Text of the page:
Parenting Quiz - Active Parenting Differences in parenting styles are a problem for both parents and children. At the least, it invites kids to play one parent against the other in a smart attempt to get the answer that they want to hear. This is not the child’s fault. After all, a child is just using good common sense! However, it does create a situation in which rules are not clear or consistently enforced, which is bad for the child as well as for the parent. Thanks mum for not being a helicopter parent SINGAPORE: Growing up, my mother, who worked a 12-hour shift in retail, wasn’t a prominent figure at home. The only times my siblings and I saw her were before school and just before bed. Our dad who worked “regular” hours was around more. Still, she was fully involved in our childhood. Before leaving for work, she’ll prepare lunch for us to eat after school. At work, she answered our calls – even for a short while.

Tyrant toddlers: We're raising a generation of entitled children and it needs to stop - The Pride Last weekend at a local heartland mall, my girlfriend and I saw something that deeply furrowed our brows. This little girl who couldn’t be any more than six years old was standing in front of a mirror ordering her helper around. “Take the soap for me. Wash my hands,” she demanded sternly. Are you a helicopter parent? - TODAYonline SINGAPORE — There has been quite a lot of talk about "helicopter parenting", or cosseting, in recent years - so much so that the Ministry of Education (MOE) even shared a post about it on Facebook earlier this month. The post linked to an article on MOE's online publication,, which contained illustrations and examples of "helicoptering". These include situations such as bargaining with the child's teacher to give him one more mark so the child can go one grade up, doing the child's project for him instead of letting him do it himself, and "flying" to school with the child's homework when he forgets to bring it with him. But what is the exact definition of helicopter parenting? Dr Lim Boon Leng, a psychiatrist at Gleneagles Hospital, calls the phenomenon "a maladaptive type of parenting" in which the parent is "overprotective, hovers around the child, and gets involved in his affairs and activities excessively". The MOE added some cautionary remarks on its website.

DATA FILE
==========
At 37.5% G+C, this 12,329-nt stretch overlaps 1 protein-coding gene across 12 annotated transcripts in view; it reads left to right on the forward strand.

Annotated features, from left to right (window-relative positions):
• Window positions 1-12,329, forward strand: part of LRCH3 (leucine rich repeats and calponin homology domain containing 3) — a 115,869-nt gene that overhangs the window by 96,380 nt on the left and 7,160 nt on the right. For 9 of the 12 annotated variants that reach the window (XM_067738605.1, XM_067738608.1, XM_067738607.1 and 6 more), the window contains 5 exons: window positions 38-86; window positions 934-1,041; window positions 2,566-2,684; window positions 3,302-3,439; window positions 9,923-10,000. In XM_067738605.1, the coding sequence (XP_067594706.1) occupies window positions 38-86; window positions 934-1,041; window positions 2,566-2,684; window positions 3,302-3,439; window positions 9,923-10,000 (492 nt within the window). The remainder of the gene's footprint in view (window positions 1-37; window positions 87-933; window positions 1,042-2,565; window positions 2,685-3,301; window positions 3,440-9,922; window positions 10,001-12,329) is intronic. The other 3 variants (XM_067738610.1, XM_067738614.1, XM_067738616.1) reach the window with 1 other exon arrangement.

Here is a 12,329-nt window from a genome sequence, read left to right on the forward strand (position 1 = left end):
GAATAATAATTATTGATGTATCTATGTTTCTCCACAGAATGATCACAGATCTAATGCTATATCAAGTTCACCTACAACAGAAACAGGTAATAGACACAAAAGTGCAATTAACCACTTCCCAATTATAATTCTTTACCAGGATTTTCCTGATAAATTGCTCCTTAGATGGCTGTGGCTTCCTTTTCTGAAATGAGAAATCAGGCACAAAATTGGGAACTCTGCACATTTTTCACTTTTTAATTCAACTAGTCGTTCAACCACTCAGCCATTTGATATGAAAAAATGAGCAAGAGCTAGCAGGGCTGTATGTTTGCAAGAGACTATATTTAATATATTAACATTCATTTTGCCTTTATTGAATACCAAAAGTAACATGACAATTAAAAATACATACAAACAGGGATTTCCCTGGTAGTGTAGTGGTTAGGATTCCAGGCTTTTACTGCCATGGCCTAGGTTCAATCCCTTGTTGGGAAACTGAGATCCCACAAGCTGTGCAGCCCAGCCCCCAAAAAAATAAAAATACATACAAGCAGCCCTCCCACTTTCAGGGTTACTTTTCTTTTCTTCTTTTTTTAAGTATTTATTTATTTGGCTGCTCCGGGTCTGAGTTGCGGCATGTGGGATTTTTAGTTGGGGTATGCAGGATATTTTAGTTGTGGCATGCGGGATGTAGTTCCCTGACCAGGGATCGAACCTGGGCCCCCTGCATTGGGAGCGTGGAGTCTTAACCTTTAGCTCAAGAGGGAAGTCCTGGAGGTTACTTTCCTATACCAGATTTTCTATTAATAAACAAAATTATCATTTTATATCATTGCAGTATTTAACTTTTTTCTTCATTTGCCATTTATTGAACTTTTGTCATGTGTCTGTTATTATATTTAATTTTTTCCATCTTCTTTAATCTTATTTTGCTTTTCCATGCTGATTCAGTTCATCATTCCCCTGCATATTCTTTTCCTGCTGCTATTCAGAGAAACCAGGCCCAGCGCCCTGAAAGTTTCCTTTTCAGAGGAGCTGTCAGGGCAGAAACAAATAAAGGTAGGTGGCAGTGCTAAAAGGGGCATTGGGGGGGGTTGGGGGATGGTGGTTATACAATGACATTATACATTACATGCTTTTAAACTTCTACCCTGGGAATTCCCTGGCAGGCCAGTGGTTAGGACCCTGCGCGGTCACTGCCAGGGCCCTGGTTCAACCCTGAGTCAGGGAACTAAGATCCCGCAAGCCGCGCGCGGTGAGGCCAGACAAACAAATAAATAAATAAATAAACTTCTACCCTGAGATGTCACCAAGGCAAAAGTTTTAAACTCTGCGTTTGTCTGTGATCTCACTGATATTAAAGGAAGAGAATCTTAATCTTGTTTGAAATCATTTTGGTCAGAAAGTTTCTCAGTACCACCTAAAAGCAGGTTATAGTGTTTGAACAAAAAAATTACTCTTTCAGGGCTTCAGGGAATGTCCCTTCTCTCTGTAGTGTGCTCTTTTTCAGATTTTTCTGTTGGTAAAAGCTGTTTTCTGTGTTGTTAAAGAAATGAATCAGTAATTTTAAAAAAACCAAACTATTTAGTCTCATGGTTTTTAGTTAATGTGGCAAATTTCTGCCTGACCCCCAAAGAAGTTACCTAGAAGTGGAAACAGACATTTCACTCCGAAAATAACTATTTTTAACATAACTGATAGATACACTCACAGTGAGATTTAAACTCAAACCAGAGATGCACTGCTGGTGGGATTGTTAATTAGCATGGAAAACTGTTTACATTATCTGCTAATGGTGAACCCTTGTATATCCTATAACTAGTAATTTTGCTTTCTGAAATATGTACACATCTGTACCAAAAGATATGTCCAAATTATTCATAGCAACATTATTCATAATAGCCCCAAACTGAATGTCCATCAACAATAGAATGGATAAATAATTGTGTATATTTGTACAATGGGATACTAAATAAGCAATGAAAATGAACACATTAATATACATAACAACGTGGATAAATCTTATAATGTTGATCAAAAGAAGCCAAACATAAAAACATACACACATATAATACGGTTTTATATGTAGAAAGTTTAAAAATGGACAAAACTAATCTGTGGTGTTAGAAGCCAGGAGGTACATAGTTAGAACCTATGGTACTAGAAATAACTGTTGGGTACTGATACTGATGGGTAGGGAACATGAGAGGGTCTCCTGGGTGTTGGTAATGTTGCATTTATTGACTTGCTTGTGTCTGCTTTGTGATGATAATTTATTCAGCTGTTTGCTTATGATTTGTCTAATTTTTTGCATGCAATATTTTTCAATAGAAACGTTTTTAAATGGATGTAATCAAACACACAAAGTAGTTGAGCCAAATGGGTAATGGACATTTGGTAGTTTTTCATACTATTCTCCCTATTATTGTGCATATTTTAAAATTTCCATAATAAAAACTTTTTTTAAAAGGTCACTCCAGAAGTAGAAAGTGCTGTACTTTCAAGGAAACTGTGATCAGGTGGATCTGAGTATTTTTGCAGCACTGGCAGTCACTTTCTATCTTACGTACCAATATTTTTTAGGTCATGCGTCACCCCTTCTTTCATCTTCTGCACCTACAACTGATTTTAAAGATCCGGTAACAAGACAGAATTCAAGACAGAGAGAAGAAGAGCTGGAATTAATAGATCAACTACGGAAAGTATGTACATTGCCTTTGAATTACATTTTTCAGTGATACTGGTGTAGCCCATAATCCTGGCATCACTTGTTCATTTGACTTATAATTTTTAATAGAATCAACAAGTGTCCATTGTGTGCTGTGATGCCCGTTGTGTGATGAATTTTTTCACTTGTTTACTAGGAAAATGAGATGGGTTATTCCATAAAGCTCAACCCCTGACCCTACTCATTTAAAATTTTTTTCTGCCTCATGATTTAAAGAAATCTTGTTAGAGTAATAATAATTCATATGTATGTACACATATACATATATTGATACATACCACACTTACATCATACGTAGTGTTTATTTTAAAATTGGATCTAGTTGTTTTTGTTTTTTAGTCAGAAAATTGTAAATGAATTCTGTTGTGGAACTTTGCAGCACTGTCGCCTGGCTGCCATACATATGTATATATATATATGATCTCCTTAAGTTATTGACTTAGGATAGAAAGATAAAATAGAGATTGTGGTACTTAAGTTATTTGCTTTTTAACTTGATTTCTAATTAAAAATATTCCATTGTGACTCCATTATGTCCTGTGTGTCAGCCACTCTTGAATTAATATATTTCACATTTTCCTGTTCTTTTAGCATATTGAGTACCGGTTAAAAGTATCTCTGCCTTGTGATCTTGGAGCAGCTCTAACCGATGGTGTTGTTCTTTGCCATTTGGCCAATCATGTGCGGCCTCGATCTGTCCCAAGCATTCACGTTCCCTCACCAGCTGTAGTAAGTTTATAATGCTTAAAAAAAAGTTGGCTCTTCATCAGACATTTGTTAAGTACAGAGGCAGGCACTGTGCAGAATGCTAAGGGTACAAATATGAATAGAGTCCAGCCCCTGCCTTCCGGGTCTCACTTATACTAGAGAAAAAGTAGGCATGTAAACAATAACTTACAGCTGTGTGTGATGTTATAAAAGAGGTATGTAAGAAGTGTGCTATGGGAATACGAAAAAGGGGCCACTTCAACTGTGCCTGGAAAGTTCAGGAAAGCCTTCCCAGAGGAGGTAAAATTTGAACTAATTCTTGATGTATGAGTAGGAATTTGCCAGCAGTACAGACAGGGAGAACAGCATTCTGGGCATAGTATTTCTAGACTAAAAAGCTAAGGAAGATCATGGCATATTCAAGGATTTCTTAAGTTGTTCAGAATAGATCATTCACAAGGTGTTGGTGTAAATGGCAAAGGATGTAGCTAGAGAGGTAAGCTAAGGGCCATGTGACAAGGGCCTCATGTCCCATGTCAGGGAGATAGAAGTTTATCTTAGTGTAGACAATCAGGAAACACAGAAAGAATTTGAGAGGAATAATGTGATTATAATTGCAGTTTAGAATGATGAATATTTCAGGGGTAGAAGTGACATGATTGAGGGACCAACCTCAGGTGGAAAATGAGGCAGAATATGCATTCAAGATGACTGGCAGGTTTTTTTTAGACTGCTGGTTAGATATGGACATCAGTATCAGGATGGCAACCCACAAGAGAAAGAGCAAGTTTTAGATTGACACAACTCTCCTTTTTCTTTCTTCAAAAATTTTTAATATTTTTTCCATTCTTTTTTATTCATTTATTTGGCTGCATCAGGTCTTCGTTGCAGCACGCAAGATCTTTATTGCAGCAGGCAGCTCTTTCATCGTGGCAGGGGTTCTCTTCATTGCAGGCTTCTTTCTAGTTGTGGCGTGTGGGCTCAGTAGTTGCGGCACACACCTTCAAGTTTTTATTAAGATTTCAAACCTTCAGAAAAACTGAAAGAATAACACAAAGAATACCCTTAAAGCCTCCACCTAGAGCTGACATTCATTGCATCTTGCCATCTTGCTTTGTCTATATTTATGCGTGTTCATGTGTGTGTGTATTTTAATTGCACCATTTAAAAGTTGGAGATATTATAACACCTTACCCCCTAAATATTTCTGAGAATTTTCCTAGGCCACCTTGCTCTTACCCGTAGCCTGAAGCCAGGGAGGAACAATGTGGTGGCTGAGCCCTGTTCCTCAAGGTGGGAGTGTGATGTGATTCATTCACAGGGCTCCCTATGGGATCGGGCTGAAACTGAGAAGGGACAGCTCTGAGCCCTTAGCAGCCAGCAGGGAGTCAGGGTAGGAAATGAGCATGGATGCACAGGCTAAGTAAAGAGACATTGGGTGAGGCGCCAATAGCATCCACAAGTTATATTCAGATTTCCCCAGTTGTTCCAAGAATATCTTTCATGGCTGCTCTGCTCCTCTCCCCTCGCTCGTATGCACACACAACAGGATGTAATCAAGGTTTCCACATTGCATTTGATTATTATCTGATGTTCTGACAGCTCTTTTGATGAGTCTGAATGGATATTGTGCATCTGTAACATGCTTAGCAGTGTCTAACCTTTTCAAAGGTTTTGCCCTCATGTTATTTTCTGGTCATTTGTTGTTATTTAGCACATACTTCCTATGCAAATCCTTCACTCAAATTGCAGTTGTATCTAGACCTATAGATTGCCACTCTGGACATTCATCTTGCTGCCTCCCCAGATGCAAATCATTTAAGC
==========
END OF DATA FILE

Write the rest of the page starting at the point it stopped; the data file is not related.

Uninvolved Parenting Style - Traits And Effects on Children Uninvolved or neglectful parenting is a considerably new parenting style that does away with hand-holding and guiding the children. It lets them learn by themselves. Parents could be uninvolved in varying degrees. Characteristics and Effects of Uninvolved Parenting Uninvolved parenting, sometimes referred to as neglectful parenting, is a style characterized by a lack of responsiveness to a child's needs. Uninvolved parents make few to no demands of their children and they are often indifferent, dismissive, or even completely neglectful. The Major Parenting Styles During the 1960s, psychologist Diana Baumrind described three different parenting styles based on her research with preschool-age children: authoritarian, authoritative, and permissive parenting. In later years, researchers added a fourth style known as uninvolved parenting.

What Is Permissive Parenting? Permissive parenting is a type of parenting style characterized by low demands with high responsiveness. Permissive parents tend to be very loving, yet provide few guidelines and rules. These parents do not expect mature behavior from their children and often seem more like a friend than a parental figure. These parents tend to be the polar opposite of the so-called "helicopter parents." Instead of hovering over their children's every move, permissive parents are incredibly lax and rarely make or enforce any type of rules or structure. Their motto is often simply that "kids will be kids."

The Definition of Authoritarian Parenting Authoritarian parenting is a parenting style characterized by high demands and low responsiveness. Parents with an authoritarian style have very high expectations of their children, yet provide very little in the way of feedback and nurturance. Mistakes tend to be punished harshly.